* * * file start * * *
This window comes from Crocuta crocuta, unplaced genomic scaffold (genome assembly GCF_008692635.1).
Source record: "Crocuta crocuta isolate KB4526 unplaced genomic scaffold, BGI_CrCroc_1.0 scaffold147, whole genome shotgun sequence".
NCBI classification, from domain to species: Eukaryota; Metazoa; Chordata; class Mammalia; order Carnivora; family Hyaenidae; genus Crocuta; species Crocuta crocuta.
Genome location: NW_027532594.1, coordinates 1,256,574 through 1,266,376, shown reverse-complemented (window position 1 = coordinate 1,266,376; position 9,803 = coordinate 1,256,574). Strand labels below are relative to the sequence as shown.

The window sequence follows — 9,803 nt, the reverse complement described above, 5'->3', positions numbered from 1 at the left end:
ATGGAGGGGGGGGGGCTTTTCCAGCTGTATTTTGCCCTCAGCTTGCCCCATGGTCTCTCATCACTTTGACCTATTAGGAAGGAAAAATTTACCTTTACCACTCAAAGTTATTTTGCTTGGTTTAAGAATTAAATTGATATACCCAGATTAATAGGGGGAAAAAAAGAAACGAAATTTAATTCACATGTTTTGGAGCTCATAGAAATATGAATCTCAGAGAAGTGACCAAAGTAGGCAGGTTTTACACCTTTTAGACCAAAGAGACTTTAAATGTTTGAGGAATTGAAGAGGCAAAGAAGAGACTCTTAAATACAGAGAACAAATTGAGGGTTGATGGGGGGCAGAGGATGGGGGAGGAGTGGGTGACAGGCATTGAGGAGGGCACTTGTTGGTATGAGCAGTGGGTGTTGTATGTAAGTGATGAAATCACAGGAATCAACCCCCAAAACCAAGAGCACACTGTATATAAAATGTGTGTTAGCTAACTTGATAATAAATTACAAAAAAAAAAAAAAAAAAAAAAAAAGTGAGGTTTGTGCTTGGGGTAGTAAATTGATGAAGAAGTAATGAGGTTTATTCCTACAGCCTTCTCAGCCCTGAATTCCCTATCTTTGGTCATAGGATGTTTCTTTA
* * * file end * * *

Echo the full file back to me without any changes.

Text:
This window comes from Crocuta crocuta, unplaced genomic scaffold (genome assembly GCF_008692635.1).
Source record: "Crocuta crocuta isolate KB4526 unplaced genomic scaffold, BGI_CrCroc_1.0 scaffold147, whole genome shotgun sequence".
NCBI classification, from domain to species: Eukaryota; Metazoa; Chordata; class Mammalia; order Carnivora; family Hyaenidae; genus Crocuta; species Crocuta crocuta.
Genome location: NW_027532594.1, coordinates 1,256,574 through 1,266,376, shown reverse-complemented (window position 1 = coordinate 1,266,376; position 9,803 = coordinate 1,256,574). Strand labels below are relative to the sequence as shown.

The window sequence follows — 9,803 nt, the reverse complement described above, 5'->3', positions numbered from 1 at the left end:
ATGGAGGGGGGGGGGCTTTTCCAGCTGTATTTTGCCCTCAGCTTGCCCCATGGTCTCTCATCACTTTGACCTATTAGGAAGGAAAAATTTACCTTTACCACTCAAAGTTATTTTGCTTGGTTTAAGAATTAAATTGATATACCCAGATTAATAGGGGGAAAAAAAGAAACGAAATTTAATTCACATGTTTTGGAGCTCATAGAAATATGAATCTCAGAGAAGTGACCAAAGTAGGCAGGTTTTACACCTTTTAGACCAAAGAGACTTTAAATGTTTGAGGAATTGAAGAGGCAAAGAAGAGACTCTTAAATACAGAGAACAAATTGAGGGTTGATGGGGGGCAGAGGATGGGGGAGGAGTGGGTGACAGGCATTGAGGAGGGCACTTGTTGGTATGAGCAGTGGGTGTTGTATGTAAGTGATGAAATCACAGGAATCAACCCCCAAAACCAAGAGCACACTGTATATAAAATGTGTGTTAGCTAACTTGATAATAAATTACAAAAAAAAAAAAAAAAAAAAAAAAAGTGAGGTTTGTGCTTGGGGTAGTAAATTGATGAAGAAGTAATGAGGTTTATTCCTACAGCCTTCTCAGCCCTGAATTCCCTATCTTTGGTCATAGGATGTTTCTTTA